Tourism is both an opportunity and a threat, something Big Sur residents know well and are now trying to figure out how to maximize the positive opportunities while minimizing the threats.
It’s achieving that balance that’s at the heart of the draft Big Sur Tourism Destination Stewardship Plan, a 224-page report recently released and accepting public comment through tomorrow, July 7.
The plan which cost approximately $178,000 was commissioned last year by the Monterey County Convention and Visitors Bureau and the Community Association of Big Sur, paid for in part by CABS, donations and $150,000 from the Monterey County Board of Supervisors. A committee of stakeholders, including residents, businesspeople and agency representatives oversaw the process that included community meetings, surveys and other research, guided by consultants at Beyond Green Travel.
Covid-19 came on the scene about two-thirds of the way through preparing the draft, and in the introduction the report states that even through the early days of shelter in place, visitors were still coming to Big Sur and will continue to return in larger numbers. Because of that, “now is the time to reset tourism for Big Sur through improved visitation planning, monitoring and management,” it states.
The plan offers recommendations for short term actions (12-24 months) and long-term actions (3-5 years) on some of the most pressing challenges facing Big sur, including traffic management, the Bixby Bridge “hotspot,” restrooms, litter, backcountry monitoring and housing.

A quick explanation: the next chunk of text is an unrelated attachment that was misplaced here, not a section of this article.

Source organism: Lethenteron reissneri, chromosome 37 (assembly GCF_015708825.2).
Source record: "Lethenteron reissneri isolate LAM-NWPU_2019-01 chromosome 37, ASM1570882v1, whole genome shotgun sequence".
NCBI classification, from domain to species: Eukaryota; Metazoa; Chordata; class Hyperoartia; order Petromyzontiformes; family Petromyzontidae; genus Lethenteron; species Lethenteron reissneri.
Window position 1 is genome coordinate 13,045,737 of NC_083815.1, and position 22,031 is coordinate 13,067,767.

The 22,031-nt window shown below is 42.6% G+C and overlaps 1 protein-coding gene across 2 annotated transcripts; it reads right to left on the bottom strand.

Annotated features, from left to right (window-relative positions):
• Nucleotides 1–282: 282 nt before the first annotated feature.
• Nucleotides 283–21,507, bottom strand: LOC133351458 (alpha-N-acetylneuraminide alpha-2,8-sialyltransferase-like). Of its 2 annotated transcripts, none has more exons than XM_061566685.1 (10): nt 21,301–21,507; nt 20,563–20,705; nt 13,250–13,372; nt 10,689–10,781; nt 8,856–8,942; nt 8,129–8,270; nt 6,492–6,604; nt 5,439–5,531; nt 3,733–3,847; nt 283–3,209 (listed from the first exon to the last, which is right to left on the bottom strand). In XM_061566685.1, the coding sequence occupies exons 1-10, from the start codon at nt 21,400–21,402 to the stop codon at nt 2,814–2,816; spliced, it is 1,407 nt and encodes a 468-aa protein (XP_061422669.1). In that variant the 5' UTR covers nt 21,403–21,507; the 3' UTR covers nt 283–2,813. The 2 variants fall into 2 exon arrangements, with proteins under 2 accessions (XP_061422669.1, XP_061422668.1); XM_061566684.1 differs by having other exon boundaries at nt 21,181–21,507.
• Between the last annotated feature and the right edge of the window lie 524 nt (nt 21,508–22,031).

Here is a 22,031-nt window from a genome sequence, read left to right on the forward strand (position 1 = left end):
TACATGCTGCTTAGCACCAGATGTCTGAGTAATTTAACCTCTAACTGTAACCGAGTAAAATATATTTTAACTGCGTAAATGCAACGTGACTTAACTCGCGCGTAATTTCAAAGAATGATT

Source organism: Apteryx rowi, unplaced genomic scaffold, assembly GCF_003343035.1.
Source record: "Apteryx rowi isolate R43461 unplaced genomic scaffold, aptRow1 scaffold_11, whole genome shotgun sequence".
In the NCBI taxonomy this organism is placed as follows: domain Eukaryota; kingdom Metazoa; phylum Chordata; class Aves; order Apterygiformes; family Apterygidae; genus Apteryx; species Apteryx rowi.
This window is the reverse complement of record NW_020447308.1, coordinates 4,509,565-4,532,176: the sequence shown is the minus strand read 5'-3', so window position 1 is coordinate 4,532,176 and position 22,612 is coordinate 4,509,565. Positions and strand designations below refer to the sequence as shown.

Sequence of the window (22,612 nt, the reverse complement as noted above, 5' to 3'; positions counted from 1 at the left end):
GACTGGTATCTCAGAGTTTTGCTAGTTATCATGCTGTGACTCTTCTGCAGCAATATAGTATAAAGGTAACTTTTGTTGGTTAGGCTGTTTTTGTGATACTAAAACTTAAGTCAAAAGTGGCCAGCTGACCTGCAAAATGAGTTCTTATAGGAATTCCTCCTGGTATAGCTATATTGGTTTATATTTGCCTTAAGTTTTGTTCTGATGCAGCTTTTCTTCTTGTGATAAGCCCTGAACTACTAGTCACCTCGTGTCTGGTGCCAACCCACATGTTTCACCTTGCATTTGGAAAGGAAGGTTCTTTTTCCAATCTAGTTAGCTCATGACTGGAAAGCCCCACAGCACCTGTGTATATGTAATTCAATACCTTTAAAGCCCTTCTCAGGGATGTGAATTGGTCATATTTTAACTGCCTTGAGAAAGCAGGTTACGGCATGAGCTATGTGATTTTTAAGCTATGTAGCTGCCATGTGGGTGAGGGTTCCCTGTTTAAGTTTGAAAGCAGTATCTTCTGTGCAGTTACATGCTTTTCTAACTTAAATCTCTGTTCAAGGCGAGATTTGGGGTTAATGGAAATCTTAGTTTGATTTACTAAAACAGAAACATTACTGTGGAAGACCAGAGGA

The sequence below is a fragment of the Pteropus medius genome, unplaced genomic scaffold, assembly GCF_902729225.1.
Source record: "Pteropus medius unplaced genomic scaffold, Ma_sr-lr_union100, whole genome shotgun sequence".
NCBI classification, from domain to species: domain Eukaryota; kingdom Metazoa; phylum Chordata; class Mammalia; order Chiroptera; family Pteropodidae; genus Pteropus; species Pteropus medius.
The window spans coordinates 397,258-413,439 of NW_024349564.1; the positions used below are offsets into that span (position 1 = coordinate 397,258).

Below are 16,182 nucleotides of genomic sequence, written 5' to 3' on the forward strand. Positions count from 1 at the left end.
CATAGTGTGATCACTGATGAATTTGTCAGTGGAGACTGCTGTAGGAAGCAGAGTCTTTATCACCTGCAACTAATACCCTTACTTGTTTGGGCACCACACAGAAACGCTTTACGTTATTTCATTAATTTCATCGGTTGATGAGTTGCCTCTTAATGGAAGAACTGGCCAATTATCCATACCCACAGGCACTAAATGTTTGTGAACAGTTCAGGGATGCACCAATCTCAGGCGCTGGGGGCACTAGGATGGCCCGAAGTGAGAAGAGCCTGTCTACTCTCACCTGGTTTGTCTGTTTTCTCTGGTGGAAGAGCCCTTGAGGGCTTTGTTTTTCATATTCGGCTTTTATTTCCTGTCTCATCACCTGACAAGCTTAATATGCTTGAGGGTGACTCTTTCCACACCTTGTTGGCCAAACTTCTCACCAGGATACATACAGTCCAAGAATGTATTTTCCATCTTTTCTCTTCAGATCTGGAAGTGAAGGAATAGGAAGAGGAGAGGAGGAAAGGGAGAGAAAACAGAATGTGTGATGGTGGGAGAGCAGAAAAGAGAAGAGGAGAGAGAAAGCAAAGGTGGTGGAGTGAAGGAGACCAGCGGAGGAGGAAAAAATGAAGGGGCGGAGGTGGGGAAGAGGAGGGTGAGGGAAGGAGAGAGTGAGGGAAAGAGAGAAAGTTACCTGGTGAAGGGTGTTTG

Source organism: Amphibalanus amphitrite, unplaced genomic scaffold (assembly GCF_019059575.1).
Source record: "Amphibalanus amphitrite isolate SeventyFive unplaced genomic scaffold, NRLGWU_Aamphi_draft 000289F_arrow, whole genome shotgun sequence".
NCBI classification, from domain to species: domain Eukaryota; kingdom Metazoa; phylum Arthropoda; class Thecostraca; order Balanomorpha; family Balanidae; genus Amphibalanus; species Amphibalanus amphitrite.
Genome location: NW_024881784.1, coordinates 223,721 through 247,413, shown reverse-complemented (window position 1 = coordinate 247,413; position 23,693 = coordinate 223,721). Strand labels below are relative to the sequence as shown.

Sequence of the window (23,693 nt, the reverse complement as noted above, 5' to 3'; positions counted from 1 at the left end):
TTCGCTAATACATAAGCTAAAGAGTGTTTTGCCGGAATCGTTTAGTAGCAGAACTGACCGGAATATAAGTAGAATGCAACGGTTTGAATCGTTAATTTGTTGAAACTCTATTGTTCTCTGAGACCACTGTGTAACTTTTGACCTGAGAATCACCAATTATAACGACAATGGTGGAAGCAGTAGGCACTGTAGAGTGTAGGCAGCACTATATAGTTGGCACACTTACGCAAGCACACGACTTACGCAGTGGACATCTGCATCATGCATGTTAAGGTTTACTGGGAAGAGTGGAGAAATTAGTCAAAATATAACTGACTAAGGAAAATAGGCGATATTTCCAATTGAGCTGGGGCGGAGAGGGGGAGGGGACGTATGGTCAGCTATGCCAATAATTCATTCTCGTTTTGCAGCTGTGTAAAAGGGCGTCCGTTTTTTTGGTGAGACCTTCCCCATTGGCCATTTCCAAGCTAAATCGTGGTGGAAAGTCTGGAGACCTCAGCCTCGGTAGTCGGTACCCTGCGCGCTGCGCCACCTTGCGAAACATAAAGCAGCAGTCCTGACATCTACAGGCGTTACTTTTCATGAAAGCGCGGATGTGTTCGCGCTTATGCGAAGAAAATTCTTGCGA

One example of short term actions include establishing a “Go Green” Day Pass that would put money into a sustainability fund that would directly benefit the Big Sur community. Others include a 12-month pilot program eliminating visitor parking at Bixby Bridge and McWay Falls and implementing a parking reservations system at Pfeiffer Beach and McWay. Reinstituting the Pfeiffer Beach Shuttle is also on the list.
Long Term actions include creating additional shuttles, building restrooms and establishing a visitor education and interpretive center or at least a kiosk. The importance of visitor education in multiple settings—on shuttles, at restrooms and other locations—is stressed throughout the document.
“There is no magic bullet that will quickly or easily address all visitation challenges and concerns facing Big Sur, but taken together, and in the spirit of compromise towards the greater good, this plan presents a bold agenda for Big Sur and for California to show leadership in destination stewardship based upon care for the local community, the environment, for visitors, and for businesses,” the report states.
The report is expected to be finalized by the end of July. The draft is attached, or find it online here along with the online comment form. It says the comment period is over, but CABS Executive Director Butch Kronlund says it remains open until July 7.